Stagliano Attorneys Claim U.S. Wants to Silence Him

WASHINGTON — Evil Angel founder John Stagliano’s attorneys claim that the government’s recent motion to exclude from evidence Stagliano’s personal views seeks to undermine his right to a defense by attempting to silence him.

A filing made yesterday by his attorneys said that the Justice Department is denying Stagliano’s 6th Amendment right by not allowing him to provide “relevant, exculpatory testimony to the jury.”

“In keeping with its intention to censor Stagliano’s erotic expression by this prosecution, the government now further seeks to silence Stagliano from speaking publicly about his craft, his political opinions and the facts of this case,” Stagliano’s motion said.

Stagliano, Evil Angel Productions and John Stagliano Inc. were charged with seven counts of obscenity, stemming from the mail and Internet distribution of two movies "Milk Nymphos," directed by Jay Sin; "Storm Squirters 2," directed by Joey Silvera; and a trailer from Belladonna's "Fetish Fanatic 5."

Justice Department attorneys filed a pre-trial motion in late August to exclude from evidence Stagliano’s personal views he made public to several media outlets after he was indicted on the seven counts in April 2008.

Government attorneys, in a motion in limine, claim that in the context of a trial, Stagliano’s statements to and the Los Angeles Times are “irrelevant, inflammatory and, in some instances, blatant misstatements of the law.”

Stagliano was interviewed for by video journalist Nick Gillespie in Washington, D.C., one day after he was indicted. In the interview, Stagliano discussed the case, as well as his views on the Miller test that defines obscenity, politics and the influence of the Internet on society. The director also described his own personal life, including how he contracted HIV and the positive affect it has had on his viewpoint.

Stagliano, in the interview, questioned enforcement of obscenity laws. “Do you want to live in a kind of country where the government can just say I don’t like you, I don’t like your ideas and what you are doing and let’s just put you in jail?” he asked.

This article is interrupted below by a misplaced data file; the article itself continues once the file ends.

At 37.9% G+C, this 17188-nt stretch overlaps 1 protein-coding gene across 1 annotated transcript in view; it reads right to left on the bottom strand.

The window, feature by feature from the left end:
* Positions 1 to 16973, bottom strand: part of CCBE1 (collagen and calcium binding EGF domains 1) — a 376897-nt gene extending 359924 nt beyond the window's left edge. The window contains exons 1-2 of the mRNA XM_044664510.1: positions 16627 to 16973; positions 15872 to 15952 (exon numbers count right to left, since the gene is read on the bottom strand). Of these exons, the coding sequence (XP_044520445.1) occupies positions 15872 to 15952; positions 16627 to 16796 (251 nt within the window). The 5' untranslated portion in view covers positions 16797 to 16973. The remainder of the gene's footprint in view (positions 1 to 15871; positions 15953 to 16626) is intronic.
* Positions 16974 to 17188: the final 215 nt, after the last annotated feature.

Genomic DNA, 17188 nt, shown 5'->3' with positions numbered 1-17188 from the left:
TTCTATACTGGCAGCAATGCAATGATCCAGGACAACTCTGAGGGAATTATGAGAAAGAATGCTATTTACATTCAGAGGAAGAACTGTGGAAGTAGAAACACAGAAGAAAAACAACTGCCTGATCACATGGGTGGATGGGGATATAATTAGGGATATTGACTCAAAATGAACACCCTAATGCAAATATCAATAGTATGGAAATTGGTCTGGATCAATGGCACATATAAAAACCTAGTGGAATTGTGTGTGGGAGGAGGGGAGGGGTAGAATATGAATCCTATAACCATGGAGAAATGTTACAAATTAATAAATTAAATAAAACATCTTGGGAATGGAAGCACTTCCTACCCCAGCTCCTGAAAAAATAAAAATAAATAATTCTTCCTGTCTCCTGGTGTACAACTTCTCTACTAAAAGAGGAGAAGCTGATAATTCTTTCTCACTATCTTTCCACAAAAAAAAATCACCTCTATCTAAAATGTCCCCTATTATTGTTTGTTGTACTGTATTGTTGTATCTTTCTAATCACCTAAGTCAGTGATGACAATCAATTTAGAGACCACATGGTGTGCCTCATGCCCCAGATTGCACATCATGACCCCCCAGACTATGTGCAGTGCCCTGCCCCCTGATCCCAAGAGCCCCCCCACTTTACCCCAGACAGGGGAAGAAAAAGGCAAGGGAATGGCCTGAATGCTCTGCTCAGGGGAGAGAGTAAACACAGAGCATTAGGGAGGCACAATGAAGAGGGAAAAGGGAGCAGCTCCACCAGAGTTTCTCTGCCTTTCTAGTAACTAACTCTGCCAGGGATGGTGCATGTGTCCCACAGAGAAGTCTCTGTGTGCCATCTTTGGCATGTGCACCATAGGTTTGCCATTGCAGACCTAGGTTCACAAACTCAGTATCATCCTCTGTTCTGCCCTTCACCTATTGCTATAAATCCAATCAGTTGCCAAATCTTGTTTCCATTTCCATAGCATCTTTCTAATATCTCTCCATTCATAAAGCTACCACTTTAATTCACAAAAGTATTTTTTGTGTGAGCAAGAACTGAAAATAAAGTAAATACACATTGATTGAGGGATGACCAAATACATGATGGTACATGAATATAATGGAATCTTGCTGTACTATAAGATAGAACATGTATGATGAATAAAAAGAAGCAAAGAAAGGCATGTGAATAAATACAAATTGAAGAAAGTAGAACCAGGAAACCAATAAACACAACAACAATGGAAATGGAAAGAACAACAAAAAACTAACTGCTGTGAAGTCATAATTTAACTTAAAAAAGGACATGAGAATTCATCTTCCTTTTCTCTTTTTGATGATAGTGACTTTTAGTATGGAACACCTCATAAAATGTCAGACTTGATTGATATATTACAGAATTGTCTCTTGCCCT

Later in a July 3, 2008, interview in the Los Angeles Times, Stagliano pointed out that he had “no idea” when he would be breaking any federal obscenity laws. “Aren't we already at the point where a government official can get you on some law somewhere if he doesn't like you?" Stagliano told the Times. "Isn't that what an obscenity law really is?”

Justice Department attorneys claim that those statements, among others, to the two media outlets were “prejudicial” and should be barred as tangible evidence, directly or indirectly, by his attorneys and witnesses.

The Justice Department said that Stagliano’s stance on obscenity prosecutions in the video and in the article “are irrelevant and would only serve to inflame the passions of the jury.”

Monday’s motion by Stagliano attorneys also said the government’s request was premature.

“As an initial matter, the government’s motion in limine should be denied because it is not ripe for the court’s review,” Stagliano’s motion said. “To be sure, the government’s motion could not possibly be a serious attempt to exclude evidence from trial, for a trial is neither scheduled nor imminent.”

Stagliano attorneys also said there is “a more pernicious motive underlying the motion” to preclude the Evil Angel founder’s personal views.

“The motion appears to be a thinly veiled attempt to discourage Stagliano from speaking openly about his business, his personal and political beliefs, and to preclude him from testifying in general,” Stagliano’s motion said.